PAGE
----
I started this morning with a short thread of tweets that smacked so intensely of melancholy that my partner left bed on his morning off because he said his “Taryn senses were tingling” and that I needed a hug and lots of reassurance. (Award for Best Other Half goes to this guy.)
It’s easy for me to get down. I’ve struggled with writing anything new for weeks. Partially because I’ve been low on spoons, but partially because I lost my momentum. While I was at Woodhull, I felt invigorated by being around all these bloggers I’ve come to admire.
Then I got home.
I don’t know what happened. I stopped writing for a couple days, and then a couple days turned into a couple weeks because if I started again, it would mean admitting that I stopped. I didn’t like that feeling. I felt like a fraud. A blogger who doesn’t blog, a writer who doesn’t write, an asexual sex blogger… what in the fuck.
My partner shooed me back to bed and reminded me about all the things I can do, and all the things I’m good at. He reminded me that I’m a harsh critic of myself, and that steeping in imposter syndrome isn’t something that I alone experience.
If you’re not familiar, imposter syndrome is a phenomenon most well known by women and other femme-leaning folks, especially those in corporate-type jobs, even as high up as CEOs of successful companies. It’s the feeling of constant worry that you’ll be found out that you don’t actually know what you’re talking about, that you’re just making it up as you go along, and that you’re not the super proficient business lady you made everyone think you were. This has absolutely no bearing on your actual skill, it’s just a reaction rooted in insecurity about not knowing every single thing. And like, how realistic is that? That you would know every single thing? Other people don’t know every single thing, even if it feels like they do. We gotta cut ourselves some slack, though that’s easier said than done.
And boy is this shit real. I deal with it on the reg at my day job. It’s hard to feel like you’re a competent employee when you have no idea what you’re doing 30% of the time. Clearly it’s been getting to me in regards to this blog, too.
My first job out of college, aside from my internship, was one a friend got me. They had worked with me at my internship, had mentored me a fair bit, and wanted me to make the jump to another company with them. It was the same sort of work, but at a higher caliber than I was used to during said internship. I knew what I was doing, but these people wore blazers all the time. I felt like a fish out of water. Like a very small fish in a very big bowl. Some sort of fish analogy.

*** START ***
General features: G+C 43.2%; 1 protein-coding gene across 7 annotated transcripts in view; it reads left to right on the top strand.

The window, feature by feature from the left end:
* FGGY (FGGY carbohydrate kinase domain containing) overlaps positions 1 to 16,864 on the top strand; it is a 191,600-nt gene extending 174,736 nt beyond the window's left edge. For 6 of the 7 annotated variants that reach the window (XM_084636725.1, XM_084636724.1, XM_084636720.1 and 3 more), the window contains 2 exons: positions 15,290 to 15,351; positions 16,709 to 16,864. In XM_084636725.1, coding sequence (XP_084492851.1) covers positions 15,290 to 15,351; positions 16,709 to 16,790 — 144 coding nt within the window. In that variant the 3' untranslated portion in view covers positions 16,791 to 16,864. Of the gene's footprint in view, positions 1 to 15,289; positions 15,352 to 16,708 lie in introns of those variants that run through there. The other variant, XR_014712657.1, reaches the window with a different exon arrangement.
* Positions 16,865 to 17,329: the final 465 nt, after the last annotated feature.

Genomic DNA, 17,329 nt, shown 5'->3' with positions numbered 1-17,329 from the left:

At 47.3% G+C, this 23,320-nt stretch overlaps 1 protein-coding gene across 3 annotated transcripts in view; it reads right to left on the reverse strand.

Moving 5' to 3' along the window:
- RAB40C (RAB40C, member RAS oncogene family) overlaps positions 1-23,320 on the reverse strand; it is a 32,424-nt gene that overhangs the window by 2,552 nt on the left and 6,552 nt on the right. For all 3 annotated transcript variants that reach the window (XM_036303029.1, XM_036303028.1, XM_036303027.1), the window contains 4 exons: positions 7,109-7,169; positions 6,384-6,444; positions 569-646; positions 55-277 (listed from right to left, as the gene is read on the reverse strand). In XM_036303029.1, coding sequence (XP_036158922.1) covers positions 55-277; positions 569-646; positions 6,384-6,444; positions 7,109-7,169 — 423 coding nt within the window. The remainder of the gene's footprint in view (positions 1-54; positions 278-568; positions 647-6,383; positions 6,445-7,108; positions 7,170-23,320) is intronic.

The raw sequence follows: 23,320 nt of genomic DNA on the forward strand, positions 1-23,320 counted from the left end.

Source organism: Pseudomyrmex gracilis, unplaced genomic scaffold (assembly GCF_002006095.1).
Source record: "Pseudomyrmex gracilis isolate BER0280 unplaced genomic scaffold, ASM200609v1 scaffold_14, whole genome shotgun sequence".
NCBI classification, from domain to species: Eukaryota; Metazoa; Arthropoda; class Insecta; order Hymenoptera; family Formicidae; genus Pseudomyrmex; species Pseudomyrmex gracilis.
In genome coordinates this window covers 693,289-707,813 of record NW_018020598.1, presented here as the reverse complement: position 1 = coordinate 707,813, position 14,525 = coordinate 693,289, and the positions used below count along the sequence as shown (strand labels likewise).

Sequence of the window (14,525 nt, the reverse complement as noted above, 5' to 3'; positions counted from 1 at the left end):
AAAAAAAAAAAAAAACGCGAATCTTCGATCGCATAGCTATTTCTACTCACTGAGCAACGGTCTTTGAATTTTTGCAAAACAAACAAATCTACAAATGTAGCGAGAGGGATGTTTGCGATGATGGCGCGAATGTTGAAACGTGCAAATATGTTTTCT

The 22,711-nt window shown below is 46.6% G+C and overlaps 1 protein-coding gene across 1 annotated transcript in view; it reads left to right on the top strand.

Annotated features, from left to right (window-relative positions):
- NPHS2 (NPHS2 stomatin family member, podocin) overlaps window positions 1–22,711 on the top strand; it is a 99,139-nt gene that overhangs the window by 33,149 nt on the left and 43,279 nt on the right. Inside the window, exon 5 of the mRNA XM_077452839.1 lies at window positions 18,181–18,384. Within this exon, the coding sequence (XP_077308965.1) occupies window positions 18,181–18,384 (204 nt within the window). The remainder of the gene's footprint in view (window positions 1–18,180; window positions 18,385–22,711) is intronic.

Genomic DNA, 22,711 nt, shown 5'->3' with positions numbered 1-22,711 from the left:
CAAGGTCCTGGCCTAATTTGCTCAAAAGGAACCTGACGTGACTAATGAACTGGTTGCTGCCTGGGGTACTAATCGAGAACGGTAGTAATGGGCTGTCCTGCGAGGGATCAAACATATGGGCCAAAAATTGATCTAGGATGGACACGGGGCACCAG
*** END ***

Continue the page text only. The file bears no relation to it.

At any rate, I started to worry that they would soon find out that all my knowledge had been learned on the spot, that I didn’t technically have any formal training in my field. Of course, nobody does, it wasn’t exactly something you go to school for. But my anxiety brain doesn’t know that. I began to feel like the odd man out, the black sheep, and it contributed (in part) to why I ended up leaving that job. I just couldn’t hack it.
I get that fraud feelings are likely to pop up in my day job. But it’s weird to feel imposter syndrome with this blog. This is my own project. This is something I love doing. This is something where I’m my own boss! And yet, I feel like I’m faking it because I’m asexual.
An asexual sex blogger? An asexual person who enjoys sex and masturbation? Sounds like an oxymoron. It can be hard to reconcile my identity with my desires, because I do want to have sex with my partner, but I forget if I don’t set an alarm. I do enjoy masturbating, but I have to set aside time to get myself in the right headspace for it.
How am I supposed to have any sort of clout when I’m writing about sex if I’m asexual? I struggle with figuring out how to reconcile my knowledge with my actions when my work actively contradicts my identity.
I’ve heard that part of overcoming imposter syndrome is to just own what you don’t know. To accept that everyone feels that way sometimes, and to remember that not everyone knows everything. It helps me to remember that even though you might feel like a fraud, or like you’re faking it, or like you’re going to be found out, it doesn’t mean that you’re dishonest or lying. It just means that you recognize that there are places where you can increase your knowledge or skills. And that’s kind of a blessing, really. To have my insecurities highlight where I can improve? It’s like my anxiety brain gives me a map. When it comes to sexuality, it all comes down to how you identify. You are what you choose to be. I am what I say I am.